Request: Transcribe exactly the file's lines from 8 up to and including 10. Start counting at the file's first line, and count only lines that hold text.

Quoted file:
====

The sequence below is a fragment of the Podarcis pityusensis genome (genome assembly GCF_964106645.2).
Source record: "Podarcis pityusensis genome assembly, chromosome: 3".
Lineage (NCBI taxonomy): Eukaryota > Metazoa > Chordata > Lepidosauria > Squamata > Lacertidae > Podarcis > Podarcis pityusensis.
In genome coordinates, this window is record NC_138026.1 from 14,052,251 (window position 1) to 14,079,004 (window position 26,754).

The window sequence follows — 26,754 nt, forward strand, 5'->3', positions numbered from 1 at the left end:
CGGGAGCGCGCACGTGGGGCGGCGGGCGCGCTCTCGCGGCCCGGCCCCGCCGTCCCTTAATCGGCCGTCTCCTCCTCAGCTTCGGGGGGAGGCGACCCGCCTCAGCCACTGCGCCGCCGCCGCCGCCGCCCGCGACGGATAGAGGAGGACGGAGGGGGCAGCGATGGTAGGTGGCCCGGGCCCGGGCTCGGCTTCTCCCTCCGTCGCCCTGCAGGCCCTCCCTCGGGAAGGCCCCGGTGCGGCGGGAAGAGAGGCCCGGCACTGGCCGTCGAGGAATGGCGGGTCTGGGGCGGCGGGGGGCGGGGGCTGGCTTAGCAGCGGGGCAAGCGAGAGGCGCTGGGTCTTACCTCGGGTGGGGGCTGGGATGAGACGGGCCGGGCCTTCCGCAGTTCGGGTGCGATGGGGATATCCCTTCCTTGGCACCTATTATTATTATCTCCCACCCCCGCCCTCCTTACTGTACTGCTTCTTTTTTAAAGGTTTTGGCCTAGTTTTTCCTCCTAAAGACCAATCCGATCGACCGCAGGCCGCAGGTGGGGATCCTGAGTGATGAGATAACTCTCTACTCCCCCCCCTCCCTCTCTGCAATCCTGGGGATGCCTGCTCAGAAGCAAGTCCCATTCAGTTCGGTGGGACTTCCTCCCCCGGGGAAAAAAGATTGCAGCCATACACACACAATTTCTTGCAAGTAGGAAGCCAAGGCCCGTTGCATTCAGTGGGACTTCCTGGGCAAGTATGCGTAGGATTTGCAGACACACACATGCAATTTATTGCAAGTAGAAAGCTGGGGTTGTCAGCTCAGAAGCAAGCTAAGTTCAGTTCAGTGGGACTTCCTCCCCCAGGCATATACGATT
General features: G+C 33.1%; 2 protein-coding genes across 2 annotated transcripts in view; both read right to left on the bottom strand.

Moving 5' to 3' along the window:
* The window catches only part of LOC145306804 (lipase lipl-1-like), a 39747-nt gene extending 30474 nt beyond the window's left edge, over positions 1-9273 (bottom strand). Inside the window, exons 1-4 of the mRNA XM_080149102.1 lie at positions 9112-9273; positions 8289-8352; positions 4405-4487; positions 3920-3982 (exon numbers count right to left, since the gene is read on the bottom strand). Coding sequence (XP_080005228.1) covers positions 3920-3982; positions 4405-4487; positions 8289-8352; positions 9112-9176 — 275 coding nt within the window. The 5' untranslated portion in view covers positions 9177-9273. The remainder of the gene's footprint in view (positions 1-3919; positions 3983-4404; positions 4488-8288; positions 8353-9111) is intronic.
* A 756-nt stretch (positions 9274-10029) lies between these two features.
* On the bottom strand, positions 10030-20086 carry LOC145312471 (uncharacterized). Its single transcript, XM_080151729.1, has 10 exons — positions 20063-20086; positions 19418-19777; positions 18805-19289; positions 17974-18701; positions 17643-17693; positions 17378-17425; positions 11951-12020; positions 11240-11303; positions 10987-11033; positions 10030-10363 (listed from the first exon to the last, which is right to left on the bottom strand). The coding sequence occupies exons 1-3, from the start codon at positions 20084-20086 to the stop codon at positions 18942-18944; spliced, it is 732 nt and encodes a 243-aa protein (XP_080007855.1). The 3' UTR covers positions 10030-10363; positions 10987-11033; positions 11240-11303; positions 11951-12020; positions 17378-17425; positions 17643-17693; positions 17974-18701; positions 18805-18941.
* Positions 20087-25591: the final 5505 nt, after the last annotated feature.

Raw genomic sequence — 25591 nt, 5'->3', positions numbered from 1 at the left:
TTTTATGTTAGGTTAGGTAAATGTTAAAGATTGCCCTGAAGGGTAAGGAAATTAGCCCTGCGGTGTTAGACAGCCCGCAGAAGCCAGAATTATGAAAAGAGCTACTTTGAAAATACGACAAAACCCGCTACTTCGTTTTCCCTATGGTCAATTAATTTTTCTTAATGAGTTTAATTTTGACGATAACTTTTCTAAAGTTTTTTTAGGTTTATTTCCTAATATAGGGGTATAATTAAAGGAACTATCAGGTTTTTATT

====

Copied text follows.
Moving 5' to 3' along the window:
* The window catches only part of LOC145306804 (lipase lipl-1-like), a 39747-nt gene extending 30474 nt beyond the window's left edge, over positions 1-9273 (bottom strand). Inside the window, exons 1-4 of the mRNA XM_080149102.1 lie at positions 9112-9273; positions 8289-8352; positions 4405-4487; positions 3920-3982 (exon numbers count right to left, since the gene is read on the bottom strand). Coding sequence (XP_080005228.1) covers positions 3920-3982; positions 4405-4487; positions 8289-8352; positions 9112-9176 — 275 coding nt within the window. The 5' untranslated portion in view covers positions 9177-9273. The remainder of the gene's footprint in view (positions 1-3919; positions 3983-4404; positions 4488-8288; positions 8353-9111) is intronic.
* A 756-nt stretch (positions 9274-10029) lies between these two features.